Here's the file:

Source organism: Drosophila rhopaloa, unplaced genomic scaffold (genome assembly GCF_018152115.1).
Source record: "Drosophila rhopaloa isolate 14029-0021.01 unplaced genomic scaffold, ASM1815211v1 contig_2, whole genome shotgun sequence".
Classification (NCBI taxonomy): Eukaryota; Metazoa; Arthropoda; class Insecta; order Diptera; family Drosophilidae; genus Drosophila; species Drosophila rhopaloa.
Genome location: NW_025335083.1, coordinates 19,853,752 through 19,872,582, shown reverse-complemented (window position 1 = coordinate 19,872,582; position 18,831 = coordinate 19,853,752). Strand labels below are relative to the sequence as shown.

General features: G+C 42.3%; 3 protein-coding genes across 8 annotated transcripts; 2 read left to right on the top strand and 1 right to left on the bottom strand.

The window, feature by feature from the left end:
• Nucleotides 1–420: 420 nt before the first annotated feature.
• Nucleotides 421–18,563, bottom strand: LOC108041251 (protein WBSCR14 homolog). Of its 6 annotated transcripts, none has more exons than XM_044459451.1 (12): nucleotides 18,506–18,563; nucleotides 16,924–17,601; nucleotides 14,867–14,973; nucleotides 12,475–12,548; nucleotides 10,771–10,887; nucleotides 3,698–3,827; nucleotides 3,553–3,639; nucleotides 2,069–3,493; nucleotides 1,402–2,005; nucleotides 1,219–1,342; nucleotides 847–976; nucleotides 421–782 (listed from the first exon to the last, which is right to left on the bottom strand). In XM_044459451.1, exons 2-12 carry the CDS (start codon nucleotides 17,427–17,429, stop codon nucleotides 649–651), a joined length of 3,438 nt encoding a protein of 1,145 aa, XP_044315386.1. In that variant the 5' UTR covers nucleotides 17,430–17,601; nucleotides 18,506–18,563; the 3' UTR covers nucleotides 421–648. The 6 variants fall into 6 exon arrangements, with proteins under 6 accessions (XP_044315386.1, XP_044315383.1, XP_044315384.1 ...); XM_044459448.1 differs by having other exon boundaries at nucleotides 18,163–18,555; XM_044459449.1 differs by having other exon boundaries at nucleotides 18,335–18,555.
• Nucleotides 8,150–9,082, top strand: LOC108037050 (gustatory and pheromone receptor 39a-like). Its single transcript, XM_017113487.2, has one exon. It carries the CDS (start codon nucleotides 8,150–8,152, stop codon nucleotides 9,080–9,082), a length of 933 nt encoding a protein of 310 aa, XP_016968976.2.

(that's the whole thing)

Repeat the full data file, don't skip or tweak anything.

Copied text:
Source organism: Drosophila rhopaloa, unplaced genomic scaffold (genome assembly GCF_018152115.1).
Source record: "Drosophila rhopaloa isolate 14029-0021.01 unplaced genomic scaffold, ASM1815211v1 contig_2, whole genome shotgun sequence".
Classification (NCBI taxonomy): Eukaryota; Metazoa; Arthropoda; class Insecta; order Diptera; family Drosophilidae; genus Drosophila; species Drosophila rhopaloa.
Genome location: NW_025335083.1, coordinates 19,853,752 through 19,872,582, shown reverse-complemented (window position 1 = coordinate 19,872,582; position 18,831 = coordinate 19,853,752). Strand labels below are relative to the sequence as shown.

General features: G+C 42.3%; 3 protein-coding genes across 8 annotated transcripts; 2 read left to right on the top strand and 1 right to left on the bottom strand.

The window, feature by feature from the left end:
• Nucleotides 1–420: 420 nt before the first annotated feature.
• Nucleotides 421–18,563, bottom strand: LOC108041251 (protein WBSCR14 homolog). Of its 6 annotated transcripts, none has more exons than XM_044459451.1 (12): nucleotides 18,506–18,563; nucleotides 16,924–17,601; nucleotides 14,867–14,973; nucleotides 12,475–12,548; nucleotides 10,771–10,887; nucleotides 3,698–3,827; nucleotides 3,553–3,639; nucleotides 2,069–3,493; nucleotides 1,402–2,005; nucleotides 1,219–1,342; nucleotides 847–976; nucleotides 421–782 (listed from the first exon to the last, which is right to left on the bottom strand). In XM_044459451.1, exons 2-12 carry the CDS (start codon nucleotides 17,427–17,429, stop codon nucleotides 649–651), a joined length of 3,438 nt encoding a protein of 1,145 aa, XP_044315386.1. In that variant the 5' UTR covers nucleotides 17,430–17,601; nucleotides 18,506–18,563; the 3' UTR covers nucleotides 421–648. The 6 variants fall into 6 exon arrangements, with proteins under 6 accessions (XP_044315386.1, XP_044315383.1, XP_044315384.1 ...); XM_044459448.1 differs by having other exon boundaries at nucleotides 18,163–18,555; XM_044459449.1 differs by having other exon boundaries at nucleotides 18,335–18,555.
• Nucleotides 8,150–9,082, top strand: LOC108037050 (gustatory and pheromone receptor 39a-like). Its single transcript, XM_017113487.2, has one exon. It carries the CDS (start codon nucleotides 8,150–8,152, stop codon nucleotides 9,080–9,082), a length of 933 nt encoding a protein of 310 aa, XP_016968976.2.